For some time I picked one word a day, every day, and wrote somewhere between a sentence and a couple paragraphs for it. I intend to continue the trend. I'll be posting seven once a week. Some I've loved. Some are so bad even their mother doesn't love them. Enjoy!
She didn't have a name for anything which was funny because her doctors had a name for that: Anomia. She didn't like that word, but it was hard to forget. Anomia. It sounded like some horrible disease, one she couldn't name, that affected the lungs. Anomia. The word just made things worse for her; they'd show her a picture of some object and she'd stutter out it's use but not what it was and in part she blamed that damn diagnosis. Anomia. It stuck in her thoughts and she'd chase it round and round so much she couldn't chase the other words, no, but that was a frivolous task in and of itself because they ran too fast for her to catch them, but there that word was in the slow lane begging to be found. Anomia. At some point she forgot what the word meant at all but it stayed, looming over her, threatening her; in the end she would concede how refreshing it was to forget the definition of a word instead of the other way around.
A first, the townsfolk took in the pitiful and downtrodden homeless that wandered through during the beginnings of the war. They would supply food and drink and sometimes work for the wayworn travelers displaced from their homes. But the war drug on and on, and as so often happens, those living in relative prosperity (relative to having nothing, that is) became used to those pilgrims' deadened stares and hollow frames. The urgency -- no, the shock, was gone from their hearts. Gone and replaced by cool apathy pumping through their veins. Soon it was easy to turn a blind eye and at some point most wondered why they had even looked in the first place.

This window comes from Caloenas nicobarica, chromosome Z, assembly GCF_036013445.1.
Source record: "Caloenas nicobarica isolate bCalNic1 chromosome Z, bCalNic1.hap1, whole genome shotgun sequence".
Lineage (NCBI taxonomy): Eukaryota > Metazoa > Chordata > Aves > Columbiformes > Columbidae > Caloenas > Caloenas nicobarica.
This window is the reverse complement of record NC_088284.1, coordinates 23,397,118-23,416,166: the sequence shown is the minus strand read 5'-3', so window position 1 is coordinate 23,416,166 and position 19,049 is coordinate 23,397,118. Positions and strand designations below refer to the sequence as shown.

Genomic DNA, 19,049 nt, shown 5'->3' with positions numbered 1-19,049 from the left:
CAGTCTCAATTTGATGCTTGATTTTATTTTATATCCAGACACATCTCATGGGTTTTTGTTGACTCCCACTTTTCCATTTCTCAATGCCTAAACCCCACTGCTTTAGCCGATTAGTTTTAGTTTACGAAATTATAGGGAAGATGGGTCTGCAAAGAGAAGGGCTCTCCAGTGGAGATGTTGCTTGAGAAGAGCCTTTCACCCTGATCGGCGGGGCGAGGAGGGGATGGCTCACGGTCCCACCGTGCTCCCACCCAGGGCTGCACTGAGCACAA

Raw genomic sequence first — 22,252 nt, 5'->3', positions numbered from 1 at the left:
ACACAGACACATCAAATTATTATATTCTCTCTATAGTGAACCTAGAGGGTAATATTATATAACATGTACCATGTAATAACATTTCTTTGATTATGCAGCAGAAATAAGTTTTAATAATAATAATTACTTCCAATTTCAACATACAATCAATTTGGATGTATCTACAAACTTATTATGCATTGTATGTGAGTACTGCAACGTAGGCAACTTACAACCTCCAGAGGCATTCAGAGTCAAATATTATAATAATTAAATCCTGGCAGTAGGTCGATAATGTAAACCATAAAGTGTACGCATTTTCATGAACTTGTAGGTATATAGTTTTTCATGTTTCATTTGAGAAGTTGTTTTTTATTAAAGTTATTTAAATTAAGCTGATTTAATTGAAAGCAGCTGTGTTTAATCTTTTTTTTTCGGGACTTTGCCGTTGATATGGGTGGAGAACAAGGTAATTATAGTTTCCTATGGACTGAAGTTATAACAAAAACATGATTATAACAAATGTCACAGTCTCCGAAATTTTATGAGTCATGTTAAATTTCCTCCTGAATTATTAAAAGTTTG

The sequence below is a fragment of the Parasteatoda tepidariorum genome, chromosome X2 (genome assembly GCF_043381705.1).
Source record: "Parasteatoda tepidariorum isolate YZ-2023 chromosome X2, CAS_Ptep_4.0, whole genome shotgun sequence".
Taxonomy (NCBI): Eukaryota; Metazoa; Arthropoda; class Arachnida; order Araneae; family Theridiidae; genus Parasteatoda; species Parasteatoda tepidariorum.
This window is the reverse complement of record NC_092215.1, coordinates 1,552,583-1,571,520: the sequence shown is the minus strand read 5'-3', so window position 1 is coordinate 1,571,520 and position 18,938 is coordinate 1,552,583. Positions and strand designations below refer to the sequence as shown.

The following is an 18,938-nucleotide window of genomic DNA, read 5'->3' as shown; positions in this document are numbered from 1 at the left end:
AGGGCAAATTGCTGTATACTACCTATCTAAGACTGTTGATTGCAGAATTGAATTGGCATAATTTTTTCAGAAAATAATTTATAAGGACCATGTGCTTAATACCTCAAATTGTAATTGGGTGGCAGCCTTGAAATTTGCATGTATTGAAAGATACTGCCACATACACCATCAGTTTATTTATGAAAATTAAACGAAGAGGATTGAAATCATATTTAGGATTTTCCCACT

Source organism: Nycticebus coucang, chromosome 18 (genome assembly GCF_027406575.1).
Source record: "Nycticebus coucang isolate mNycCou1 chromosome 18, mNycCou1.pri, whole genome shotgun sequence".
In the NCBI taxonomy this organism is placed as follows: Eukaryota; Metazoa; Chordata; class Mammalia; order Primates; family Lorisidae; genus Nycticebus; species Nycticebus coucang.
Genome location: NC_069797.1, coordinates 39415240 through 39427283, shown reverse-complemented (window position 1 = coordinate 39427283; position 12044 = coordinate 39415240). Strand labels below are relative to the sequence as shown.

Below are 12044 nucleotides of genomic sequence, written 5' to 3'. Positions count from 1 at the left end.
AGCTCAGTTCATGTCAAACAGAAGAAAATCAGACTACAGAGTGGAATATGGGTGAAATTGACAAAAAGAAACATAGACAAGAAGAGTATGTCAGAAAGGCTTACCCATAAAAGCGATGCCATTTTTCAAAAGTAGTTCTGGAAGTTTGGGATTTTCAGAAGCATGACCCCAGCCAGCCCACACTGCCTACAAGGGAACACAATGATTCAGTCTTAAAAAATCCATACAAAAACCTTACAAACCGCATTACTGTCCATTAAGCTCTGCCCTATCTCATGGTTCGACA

I found myself transfixed, staring into the beautiful helix her brushstrokes formed before my very eyes.
My boyfriend, walking into my room pants-less asking for toilet paper, then turning tomato red when I reminded him he could have wrapped a towel around himself instead of traversing the house naked is a memory worth preserving. He burbled like a child that day, when his new phone came in. I heard, sometimes more than once, the details of each new feature he discovered as he discovered them. I was convinced I would smack him upside the head if he kept on about it, but he was soon so involved in the new device he shut right up. I kind of miss his voice.
Back in his younger years, he believed both his body and his mind to be infrangible. Looking back, Bill realized his reckless behavior, along with the belief he was almost godlike, led to nothing but endless failures and piles of medical bills.
The causes of my anxiety are multifarious and often dependent on how stable I am on any given day. One day I can stomach the most depraved of horror, another day I am cowering at the sight of the moth.
Julie wasn't a a bad person. Obviously, she just couldn't stand the atrabilious attitudes of her -- if she was being quite honest -- lesser peers.